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Twins begin minor-league shakeup by firing Triple-A manager

Sep 9, 2011, 3:45 PM EDT

shake it up baby

Triple-A coaching changes aren’t normally post-worthy, but in this case it may signal the beginning of a much bigger shakeup for the Twins.

Minnesota has had a disastrous season at nearly every level of the organization and the front office has been dropping hints about sweeping changes in the minors. Today the first moves were made, as the Twins fired Triple-A manager Tom Nieto and hitting coach Floyd Rayford.

Nieto managed Rochester to back-to-back 90-loss seasons for the first time since 1903 and 1904, and the Twins haven’t been shy about placing blame on the minor-league coaching staff for not preparing young players for the majors. It would also help if those young players were simply better, as most of the Twins’ call-ups from April through August were marginal prospects at best, but that doesn’t preclude the Triple-A coaches from having done a poor job as well.

Twins director of minor league operations Jim Rantz issued a statement saying that firing Nieto and Rayford is “just part of an overall directional change that is being implemented throughout the minor league system this offseason.” It’ll be interesting to see how deep the cuts go, because the Twins have long been one of the most stable organizations in baseball and the big-league coaching staff and front office seem safe in the midst of the team’s worst season since 1999.

  1. hansob - Sep 9, 2011 at 4:29 PM

    Just passing the buck. Nieto and Rayford are about as responsible for the crappy season as Jason Repko is. The “Twins way” worked great when you had Johan Santana winning Cy Youngs, Nathan shutting the door, Hunter playing a gold glove CF and hitting well, and Mauer/Morneau putting up MVP numbers for cost-controlled salaries. Now that whole slap hitting, strike throwing philosophy isn’t working, and they refuse to acknowledge that they might have actually won despite it (and by winning, I mean winning a weak division, then curling up in the fetal position in the first round of the playoffs).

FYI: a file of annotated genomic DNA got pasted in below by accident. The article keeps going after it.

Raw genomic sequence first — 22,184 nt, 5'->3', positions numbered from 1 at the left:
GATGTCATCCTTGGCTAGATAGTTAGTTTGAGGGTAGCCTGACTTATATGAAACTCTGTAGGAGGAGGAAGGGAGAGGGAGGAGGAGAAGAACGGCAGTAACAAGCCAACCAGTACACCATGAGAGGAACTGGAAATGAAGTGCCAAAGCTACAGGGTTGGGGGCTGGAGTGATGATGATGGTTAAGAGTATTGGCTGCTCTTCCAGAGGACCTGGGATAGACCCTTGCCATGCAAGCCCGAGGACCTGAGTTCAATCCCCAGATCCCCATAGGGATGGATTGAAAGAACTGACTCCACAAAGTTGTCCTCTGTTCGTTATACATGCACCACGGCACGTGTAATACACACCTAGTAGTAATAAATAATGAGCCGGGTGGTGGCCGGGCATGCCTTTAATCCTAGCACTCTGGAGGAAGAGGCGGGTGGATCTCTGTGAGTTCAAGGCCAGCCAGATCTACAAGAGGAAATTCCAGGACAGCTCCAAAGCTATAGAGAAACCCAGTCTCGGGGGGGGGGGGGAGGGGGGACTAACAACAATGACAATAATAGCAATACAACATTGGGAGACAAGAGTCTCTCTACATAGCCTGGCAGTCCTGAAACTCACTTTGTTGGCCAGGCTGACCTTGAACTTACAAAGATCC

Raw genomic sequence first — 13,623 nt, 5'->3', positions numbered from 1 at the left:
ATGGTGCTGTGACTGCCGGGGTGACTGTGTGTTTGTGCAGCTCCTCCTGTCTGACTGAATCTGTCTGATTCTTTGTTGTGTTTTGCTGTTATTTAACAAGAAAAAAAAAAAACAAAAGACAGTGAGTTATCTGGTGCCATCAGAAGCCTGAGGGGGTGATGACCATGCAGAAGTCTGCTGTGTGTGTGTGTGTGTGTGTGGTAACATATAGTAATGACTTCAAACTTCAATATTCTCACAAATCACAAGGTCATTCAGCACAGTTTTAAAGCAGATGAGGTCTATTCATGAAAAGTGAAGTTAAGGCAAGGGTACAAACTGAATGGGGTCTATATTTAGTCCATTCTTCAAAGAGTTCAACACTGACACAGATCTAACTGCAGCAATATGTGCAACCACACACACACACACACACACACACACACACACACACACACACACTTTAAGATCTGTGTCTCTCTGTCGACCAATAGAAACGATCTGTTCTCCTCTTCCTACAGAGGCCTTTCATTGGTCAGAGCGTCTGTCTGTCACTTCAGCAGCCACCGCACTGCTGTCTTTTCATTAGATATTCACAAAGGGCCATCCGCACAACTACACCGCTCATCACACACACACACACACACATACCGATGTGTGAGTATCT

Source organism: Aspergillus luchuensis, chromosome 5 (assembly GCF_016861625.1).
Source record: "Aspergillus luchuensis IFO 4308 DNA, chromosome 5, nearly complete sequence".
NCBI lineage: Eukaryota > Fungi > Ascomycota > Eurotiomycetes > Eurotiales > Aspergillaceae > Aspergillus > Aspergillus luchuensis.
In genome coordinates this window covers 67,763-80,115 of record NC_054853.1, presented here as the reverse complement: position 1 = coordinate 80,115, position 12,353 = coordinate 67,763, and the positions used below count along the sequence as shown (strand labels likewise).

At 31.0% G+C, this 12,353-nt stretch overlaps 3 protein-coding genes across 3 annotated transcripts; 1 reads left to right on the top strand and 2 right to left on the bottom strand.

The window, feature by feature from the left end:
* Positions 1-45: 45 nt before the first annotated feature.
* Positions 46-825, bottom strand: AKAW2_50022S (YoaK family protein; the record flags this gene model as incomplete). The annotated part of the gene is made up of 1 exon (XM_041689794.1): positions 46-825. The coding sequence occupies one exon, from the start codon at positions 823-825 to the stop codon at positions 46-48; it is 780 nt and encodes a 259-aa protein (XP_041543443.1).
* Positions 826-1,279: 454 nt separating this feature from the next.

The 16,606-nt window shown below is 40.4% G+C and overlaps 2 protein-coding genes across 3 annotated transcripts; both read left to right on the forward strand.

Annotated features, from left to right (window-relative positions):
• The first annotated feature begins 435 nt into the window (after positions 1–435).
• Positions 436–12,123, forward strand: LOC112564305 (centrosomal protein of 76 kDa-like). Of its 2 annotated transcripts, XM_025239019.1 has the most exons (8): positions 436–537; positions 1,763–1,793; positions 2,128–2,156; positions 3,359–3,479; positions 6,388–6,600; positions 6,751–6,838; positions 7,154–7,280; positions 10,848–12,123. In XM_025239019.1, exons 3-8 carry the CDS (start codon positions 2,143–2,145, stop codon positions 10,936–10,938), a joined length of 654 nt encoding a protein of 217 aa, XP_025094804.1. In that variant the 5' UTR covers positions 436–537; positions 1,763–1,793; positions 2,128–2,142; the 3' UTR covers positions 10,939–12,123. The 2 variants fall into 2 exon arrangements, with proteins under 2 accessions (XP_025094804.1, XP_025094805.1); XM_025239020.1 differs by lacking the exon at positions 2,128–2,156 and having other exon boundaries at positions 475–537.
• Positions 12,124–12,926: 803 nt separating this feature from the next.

Drew Butera works hard and is a good teammate. That’s what it takes to get 250 plate appearances with the Twins.

    • trevorb06 - Sep 9, 2011 at 4:55 PM

      Yeah, the fact that the majority of the beginning of the season starters spent at least some time on the DL has NOTHING to do with it. Cuddyer and Valencia are the only ones who didn’t see DL time this year of the starting 9.

      Throw on top of that a Morneau who still isn’t back to himself due to having that concussion and a Joe Nathan just coming off of TJ surgery and a bullpen that was lacking big time (really, how many leads did those guys throw away? The twin’s could have been around .500 ball had we had a better pen this year instead of losing 3 great guys from it).

      Go pinch one off to the 4 hour Yankees/Red Sox spectacle. :-)

      • tacklemeelmo - Sep 9, 2011 at 11:57 PM

        You’re delusional… Every team has to deal with injuries. In the past years the Twins have had better players to plug the holes that are formed in the lineup when a player goes down. Drew Butera is having historically one of the worst seasons ever, yet he’s played in 78 games still. The middle infield was suspect to start the year and has been in constant turmoil this entire season. I pine for Little Nicky Punto for crying out loud…

        As for the bullpen, that’s baseball. We already have an enormous payroll and the 3 relievers that left were not cheap. Truth is we had no one ready to step in internally, and did not have the money to retain one of those 3 or to fill the positions externally. Would you rather we be playing .500 ball and have another $20 million on the books? Doesn’t make much sense to me…